Where USF faculty, students and graduates are invited to talk about journalism and its problems and opportunities. This blog is not affiliated with the University of San Francisco, nor is the university responsible for any of the opinions expressed herein -- though it is certainly responsible for the people who entertain those opinions, having educated them. They make us proud.

Sunday, January 18, 2009

Teresa Moore's Aunt Thinks About Obama: TM Does an Interview

A moving contemplation -- and a fine example of how to do a Q&A!

This is the best thing that’s ever happened to black folks. I’m not saying that he’s just a president for black people but I never thought I’d see this happen. Slaves built up that White House and a black president has never lived there. And a growing family will be living there. I just pray for God to keep them and protect them. I think it’s wonderful that Michelle’s mother is moving in with them. She’s going to keep the grand kids in line. I just cannot wait to see them little black girls running around in that White House and on that lawn. They are going to be all over the place. And you know the Secret Service is going to have a time keeping track of them, especially that little one. She’s going to be everywhere.

Tuesday, January 13, 2009

I'd Like to be a Consultant. But About What?

Did I remember this or can I claim originality?

Those who can, do.
Those who can't, teach.
Those who can't but don't realize they can't, consult.

(The image is from Despair.inc, whose wonderful calendars have comforted friends and family for years.)

Monday, January 12, 2009

A Connection at the Institute for Interactive Journalism

Rachel SandorRachel Sandor is the Project Manager at J-Lab. She grew up in Boulder, Colorado and earned her bachelor’s degree in media studies from The University of San Francisco. While attending USF, she was a film critic for the student newspaper, The San Francisco Foghorn. She is also a former editorial staff member of Rotten Tomatoes, a movie review Web site. Rachel enjoys traveling and lived in Budapest, Hungary for over a year. Her other interests include watching movies and exploring Washington with her fiancĂ©, friends and dog.

Thursday, January 01, 2009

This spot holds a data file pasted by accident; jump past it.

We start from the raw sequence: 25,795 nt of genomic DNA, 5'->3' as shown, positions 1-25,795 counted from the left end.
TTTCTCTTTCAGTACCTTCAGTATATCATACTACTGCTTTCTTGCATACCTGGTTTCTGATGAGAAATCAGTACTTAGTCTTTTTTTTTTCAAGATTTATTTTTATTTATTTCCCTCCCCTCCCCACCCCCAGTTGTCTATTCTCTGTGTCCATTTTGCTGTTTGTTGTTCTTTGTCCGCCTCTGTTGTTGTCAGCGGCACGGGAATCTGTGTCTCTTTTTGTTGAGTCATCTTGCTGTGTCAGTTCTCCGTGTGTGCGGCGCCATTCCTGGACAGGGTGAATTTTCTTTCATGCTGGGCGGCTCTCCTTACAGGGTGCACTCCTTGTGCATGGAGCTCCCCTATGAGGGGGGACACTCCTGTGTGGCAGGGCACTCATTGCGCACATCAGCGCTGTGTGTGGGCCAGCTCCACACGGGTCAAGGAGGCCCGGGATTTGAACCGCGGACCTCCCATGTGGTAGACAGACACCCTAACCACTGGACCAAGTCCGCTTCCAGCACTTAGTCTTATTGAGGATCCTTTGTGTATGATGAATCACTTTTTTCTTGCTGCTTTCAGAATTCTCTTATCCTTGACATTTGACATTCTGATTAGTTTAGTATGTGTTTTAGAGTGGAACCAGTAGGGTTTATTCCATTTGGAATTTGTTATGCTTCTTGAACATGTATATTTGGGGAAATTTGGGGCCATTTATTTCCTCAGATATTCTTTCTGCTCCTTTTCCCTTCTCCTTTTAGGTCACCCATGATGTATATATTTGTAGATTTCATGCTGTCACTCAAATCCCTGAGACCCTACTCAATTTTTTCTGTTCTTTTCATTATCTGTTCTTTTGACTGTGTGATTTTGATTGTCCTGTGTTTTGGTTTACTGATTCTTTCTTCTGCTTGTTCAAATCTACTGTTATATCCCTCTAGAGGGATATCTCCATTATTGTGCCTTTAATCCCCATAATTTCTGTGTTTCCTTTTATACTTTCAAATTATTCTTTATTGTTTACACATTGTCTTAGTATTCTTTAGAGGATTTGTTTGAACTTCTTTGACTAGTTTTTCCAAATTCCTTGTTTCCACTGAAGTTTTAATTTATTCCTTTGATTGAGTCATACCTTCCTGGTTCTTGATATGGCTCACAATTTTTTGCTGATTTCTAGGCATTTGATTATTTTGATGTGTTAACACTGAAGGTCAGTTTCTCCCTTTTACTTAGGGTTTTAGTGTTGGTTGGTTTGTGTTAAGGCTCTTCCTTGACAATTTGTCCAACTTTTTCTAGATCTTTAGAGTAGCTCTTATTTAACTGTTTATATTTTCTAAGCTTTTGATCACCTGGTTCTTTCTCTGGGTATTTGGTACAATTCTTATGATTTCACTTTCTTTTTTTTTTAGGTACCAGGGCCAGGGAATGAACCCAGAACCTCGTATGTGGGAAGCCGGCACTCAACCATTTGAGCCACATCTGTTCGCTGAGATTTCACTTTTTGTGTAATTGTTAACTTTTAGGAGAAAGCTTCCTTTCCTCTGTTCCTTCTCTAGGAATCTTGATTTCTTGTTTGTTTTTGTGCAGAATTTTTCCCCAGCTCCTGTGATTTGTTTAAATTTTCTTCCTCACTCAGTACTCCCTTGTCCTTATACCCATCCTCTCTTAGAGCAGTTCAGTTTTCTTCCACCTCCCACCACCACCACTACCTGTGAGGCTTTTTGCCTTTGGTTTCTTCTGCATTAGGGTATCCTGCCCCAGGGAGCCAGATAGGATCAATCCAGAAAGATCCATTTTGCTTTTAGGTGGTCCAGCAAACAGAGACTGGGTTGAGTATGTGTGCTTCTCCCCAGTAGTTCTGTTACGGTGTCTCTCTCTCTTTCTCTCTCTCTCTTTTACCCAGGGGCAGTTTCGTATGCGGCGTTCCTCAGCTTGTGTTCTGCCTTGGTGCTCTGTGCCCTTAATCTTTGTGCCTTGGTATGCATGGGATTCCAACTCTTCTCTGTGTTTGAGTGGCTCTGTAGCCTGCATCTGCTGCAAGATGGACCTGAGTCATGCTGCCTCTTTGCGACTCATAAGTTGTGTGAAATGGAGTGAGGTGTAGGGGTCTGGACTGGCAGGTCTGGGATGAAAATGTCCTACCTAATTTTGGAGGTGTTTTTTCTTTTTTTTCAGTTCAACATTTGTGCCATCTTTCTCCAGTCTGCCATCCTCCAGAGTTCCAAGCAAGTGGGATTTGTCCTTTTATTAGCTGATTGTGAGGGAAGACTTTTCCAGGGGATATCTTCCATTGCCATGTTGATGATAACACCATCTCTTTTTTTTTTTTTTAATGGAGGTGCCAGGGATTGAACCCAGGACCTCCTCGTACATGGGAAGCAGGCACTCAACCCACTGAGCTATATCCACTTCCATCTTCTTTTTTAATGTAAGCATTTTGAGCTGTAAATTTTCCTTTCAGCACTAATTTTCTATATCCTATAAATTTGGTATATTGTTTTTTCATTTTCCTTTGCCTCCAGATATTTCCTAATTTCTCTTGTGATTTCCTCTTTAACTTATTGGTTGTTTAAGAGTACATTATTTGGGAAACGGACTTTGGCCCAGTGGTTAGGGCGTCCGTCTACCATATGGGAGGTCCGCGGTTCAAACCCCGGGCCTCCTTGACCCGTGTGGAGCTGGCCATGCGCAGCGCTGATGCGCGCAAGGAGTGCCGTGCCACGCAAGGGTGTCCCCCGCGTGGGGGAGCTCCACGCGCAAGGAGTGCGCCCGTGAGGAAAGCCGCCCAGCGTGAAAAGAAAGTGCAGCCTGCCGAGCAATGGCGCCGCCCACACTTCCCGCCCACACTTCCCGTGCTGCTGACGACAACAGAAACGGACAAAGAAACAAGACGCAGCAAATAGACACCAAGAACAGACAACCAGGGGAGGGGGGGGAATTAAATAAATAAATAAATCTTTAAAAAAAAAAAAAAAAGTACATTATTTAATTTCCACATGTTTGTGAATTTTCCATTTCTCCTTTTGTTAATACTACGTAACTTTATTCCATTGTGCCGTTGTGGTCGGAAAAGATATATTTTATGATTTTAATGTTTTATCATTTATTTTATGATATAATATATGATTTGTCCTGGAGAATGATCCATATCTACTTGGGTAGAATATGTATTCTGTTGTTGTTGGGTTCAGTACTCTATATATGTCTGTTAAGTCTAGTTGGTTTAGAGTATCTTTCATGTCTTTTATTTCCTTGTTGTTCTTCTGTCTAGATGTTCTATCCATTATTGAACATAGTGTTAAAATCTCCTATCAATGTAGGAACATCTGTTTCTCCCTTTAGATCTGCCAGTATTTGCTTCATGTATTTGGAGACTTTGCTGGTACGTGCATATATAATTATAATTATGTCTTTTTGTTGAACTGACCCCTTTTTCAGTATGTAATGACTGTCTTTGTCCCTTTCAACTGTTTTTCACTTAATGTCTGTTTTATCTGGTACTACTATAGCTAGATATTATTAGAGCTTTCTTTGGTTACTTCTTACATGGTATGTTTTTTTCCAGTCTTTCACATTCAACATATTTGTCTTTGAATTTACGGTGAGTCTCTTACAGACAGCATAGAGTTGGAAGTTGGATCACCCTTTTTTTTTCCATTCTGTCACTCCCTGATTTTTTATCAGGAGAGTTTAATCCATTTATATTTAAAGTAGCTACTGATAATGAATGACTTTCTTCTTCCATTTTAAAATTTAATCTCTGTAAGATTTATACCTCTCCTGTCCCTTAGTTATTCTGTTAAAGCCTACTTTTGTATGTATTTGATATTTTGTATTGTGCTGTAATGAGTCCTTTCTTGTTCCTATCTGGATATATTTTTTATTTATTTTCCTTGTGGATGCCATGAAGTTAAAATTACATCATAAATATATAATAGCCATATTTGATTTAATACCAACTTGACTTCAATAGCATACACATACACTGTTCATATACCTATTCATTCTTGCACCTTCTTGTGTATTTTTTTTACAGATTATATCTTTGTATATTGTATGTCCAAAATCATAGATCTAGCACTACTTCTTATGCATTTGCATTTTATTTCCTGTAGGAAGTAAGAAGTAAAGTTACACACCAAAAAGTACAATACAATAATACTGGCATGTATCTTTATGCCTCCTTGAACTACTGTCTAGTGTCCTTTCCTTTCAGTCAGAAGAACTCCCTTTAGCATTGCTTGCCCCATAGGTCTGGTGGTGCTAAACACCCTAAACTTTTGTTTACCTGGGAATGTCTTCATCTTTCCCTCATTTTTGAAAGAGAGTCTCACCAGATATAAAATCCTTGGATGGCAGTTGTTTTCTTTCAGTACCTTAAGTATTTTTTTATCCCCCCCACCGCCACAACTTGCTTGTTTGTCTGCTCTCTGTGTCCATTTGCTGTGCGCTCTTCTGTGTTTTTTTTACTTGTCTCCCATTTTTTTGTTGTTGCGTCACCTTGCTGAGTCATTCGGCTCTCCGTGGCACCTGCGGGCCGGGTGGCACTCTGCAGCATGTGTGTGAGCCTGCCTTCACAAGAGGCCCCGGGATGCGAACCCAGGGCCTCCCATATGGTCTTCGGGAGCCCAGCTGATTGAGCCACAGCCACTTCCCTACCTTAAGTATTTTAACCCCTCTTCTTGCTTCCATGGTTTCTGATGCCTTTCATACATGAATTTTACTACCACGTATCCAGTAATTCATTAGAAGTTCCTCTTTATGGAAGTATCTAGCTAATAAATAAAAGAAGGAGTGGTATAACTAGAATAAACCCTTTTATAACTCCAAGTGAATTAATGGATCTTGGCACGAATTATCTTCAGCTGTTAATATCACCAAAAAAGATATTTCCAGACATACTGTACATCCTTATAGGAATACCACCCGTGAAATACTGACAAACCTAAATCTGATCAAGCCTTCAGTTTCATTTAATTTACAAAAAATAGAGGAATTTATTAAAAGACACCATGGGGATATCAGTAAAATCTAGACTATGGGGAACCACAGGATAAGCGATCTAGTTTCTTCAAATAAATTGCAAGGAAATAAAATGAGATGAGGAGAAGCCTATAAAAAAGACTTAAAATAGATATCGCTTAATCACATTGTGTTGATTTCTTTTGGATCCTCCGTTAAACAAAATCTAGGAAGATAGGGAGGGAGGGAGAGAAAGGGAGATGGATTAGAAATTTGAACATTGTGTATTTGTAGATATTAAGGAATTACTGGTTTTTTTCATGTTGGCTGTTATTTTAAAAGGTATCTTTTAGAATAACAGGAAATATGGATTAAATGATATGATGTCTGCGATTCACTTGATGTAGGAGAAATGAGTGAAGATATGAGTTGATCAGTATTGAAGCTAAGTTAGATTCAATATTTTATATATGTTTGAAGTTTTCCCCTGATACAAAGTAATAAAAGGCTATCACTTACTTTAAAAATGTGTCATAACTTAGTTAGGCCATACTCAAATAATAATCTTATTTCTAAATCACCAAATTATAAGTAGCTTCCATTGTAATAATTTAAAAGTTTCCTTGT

How George Sanchez Spent New Year's Day at the LA Daily News

I was asking him about advice for our journalism students.

buenos dias doc

at work on the new years day shift -- first born babies, first murders of the year, rose parade, penn state fans, etc.

first of all:
The kids have to have multi-media skills. There is no way around that now.

Though editors don't understand the web or new media, they look for it on resumes now. Not basic stuff either -- blog experience is expected. Flash editing is good. Audio and video training is very attractive. Data base building is gaining popularity, though it's still largely underestimated by many editors. That being said, any student interested in investigative work needs to have a data base background now.

I was the representative at the California Chicano News Media Association job fair in October. Resumes without multi-media skills were placed aside by my editor.

know that poor papers (i.e. anything run by gannet or media news group) want multi-media skills but will not pay to train their staff. So we have to take advantage of training sessions by professional organizations like NICAR, CIR, the Knight Digital Media training place across the bay and anything else. Also, multi-media training could be the key to newspaper unions re-establishing their importantance. we'll see.

Yes, good story telling is still important. Basic news assembly, to put it crassly. But solid clips aren't enough anymore. Editors want to see multi-media presentations. Some fantastic examples are the L.A. Times Mexico Under Seige website, or, if you excuse me tooting my own horn, the Star's Social Achievement website.

all for now.
head to a bar to watch the rose bowl with lonely penn state fans in the san fernando valley